Radiation Testing Infrastructure for the U.S. Space Program – New Report Feb. 1
The United States space community has grown to include robust national security, civil, and commercial sectors. Exposed to various radiation environments, the electronics in spacecraft have shown a susceptibility to the effects of radiation, and the impacts of these effects continue to change as part sizes decrease, semiconductor technologies change, and alternative technologies arise, making electronics testing critical to mission success.
A new report by the National Academies of Sciences, Engineering, and Medicine evaluates the current capabilities and future needs in the United States to ensure electronic components planned for future U.S. space programs are able to withstand the radiation stresses they will be subjected to during their intended mission life.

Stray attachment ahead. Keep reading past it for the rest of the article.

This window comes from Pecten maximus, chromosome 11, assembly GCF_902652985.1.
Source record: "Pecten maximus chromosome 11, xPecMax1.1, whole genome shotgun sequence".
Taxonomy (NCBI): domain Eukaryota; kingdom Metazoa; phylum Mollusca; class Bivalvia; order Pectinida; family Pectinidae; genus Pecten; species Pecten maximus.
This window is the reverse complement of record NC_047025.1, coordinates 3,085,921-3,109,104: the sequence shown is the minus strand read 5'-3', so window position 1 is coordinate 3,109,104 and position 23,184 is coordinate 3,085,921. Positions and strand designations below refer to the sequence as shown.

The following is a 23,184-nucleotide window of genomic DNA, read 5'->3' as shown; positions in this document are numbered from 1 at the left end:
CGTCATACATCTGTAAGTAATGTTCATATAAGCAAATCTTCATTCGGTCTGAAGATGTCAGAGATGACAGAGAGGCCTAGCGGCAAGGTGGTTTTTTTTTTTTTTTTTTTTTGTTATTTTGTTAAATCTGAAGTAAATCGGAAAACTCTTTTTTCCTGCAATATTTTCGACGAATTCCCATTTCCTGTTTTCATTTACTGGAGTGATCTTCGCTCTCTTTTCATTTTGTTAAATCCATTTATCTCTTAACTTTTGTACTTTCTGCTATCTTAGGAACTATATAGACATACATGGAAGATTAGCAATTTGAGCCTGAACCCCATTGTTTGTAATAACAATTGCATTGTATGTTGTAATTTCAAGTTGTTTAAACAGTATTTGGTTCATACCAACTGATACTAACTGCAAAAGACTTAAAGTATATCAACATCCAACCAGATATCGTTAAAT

Advance copies of Testing at the Speed of Light: The State of U.S. Electronic Parts Radiation Testing Infrastructure will be available to reporters only beginning at noon EST on Wednesday, Jan. 31. The report is embargoed and not for public release before 11 a.m. EST on Thursday, Feb. 1. To obtain an embargoed copy of the report, reporters should contact the National Academies’ Office of News and Public Information; tel. 202-334-2138 or email email@example.com.